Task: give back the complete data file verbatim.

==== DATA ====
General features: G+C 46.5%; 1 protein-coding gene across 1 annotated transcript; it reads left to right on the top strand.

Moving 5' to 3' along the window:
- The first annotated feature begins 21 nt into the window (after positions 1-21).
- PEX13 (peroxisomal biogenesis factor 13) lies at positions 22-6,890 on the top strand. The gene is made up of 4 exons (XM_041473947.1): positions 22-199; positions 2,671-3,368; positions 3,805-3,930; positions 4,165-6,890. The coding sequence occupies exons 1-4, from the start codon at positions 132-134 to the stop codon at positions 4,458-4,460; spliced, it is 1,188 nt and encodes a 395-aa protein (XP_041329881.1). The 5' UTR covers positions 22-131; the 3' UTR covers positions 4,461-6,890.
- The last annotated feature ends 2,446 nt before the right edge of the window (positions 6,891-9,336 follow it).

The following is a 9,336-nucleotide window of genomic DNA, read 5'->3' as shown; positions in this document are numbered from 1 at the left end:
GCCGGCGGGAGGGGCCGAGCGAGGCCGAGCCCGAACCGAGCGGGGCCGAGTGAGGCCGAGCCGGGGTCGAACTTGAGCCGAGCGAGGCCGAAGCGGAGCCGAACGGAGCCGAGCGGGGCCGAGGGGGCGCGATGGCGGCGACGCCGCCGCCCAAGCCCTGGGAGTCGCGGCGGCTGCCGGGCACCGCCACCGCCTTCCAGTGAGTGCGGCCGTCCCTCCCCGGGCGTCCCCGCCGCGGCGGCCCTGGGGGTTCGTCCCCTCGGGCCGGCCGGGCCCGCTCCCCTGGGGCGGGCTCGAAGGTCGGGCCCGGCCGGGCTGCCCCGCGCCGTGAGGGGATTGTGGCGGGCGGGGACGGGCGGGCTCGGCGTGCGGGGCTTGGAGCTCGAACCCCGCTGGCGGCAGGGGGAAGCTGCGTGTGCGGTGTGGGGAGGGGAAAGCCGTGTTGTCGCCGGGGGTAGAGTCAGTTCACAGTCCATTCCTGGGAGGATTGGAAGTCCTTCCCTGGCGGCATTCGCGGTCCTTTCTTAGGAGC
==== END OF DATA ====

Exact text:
General features: G+C 46.5%; 1 protein-coding gene across 1 annotated transcript; it reads left to right on the top strand.

Moving 5' to 3' along the window:
- The first annotated feature begins 21 nt into the window (after positions 1-21).
- PEX13 (peroxisomal biogenesis factor 13) lies at positions 22-6,890 on the top strand. The gene is made up of 4 exons (XM_041473947.1): positions 22-199; positions 2,671-3,368; positions 3,805-3,930; positions 4,165-6,890. The coding sequence occupies exons 1-4, from the start codon at positions 132-134 to the stop codon at positions 4,458-4,460; spliced, it is 1,188 nt and encodes a 395-aa protein (XP_041329881.1). The 5' UTR covers positions 22-131; the 3' UTR covers positions 4,461-6,890.
- The last annotated feature ends 2,446 nt before the right edge of the window (positions 6,891-9,336 follow it).

The following is a 9,336-nucleotide window of genomic DNA, read 5'->3' as shown; positions in this document are numbered from 1 at the left end:
GCCGGCGGGAGGGGCCGAGCGAGGCCGAGCCCGAACCGAGCGGGGCCGAGTGAGGCCGAGCCGGGGTCGAACTTGAGCCGAGCGAGGCCGAAGCGGAGCCGAACGGAGCCGAGCGGGGCCGAGGGGGCGCGATGGCGGCGACGCCGCCGCCCAAGCCCTGGGAGTCGCGGCGGCTGCCGGGCACCGCCACCGCCTTCCAGTGAGTGCGGCCGTCCCTCCCCGGGCGTCCCCGCCGCGGCGGCCCTGGGGGTTCGTCCCCTCGGGCCGGCCGGGCCCGCTCCCCTGGGGCGGGCTCGAAGGTCGGGCCCGGCCGGGCTGCCCCGCGCCGTGAGGGGATTGTGGCGGGCGGGGACGGGCGGGCTCGGCGTGCGGGGCTTGGAGCTCGAACCCCGCTGGCGGCAGGGGGAAGCTGCGTGTGCGGTGTGGGGAGGGGAAAGCCGTGTTGTCGCCGGGGGTAGAGTCAGTTCACAGTCCATTCCTGGGAGGATTGGAAGTCCTTCCCTGGCGGCATTCGCGGTCCTTTCTTAGGAGC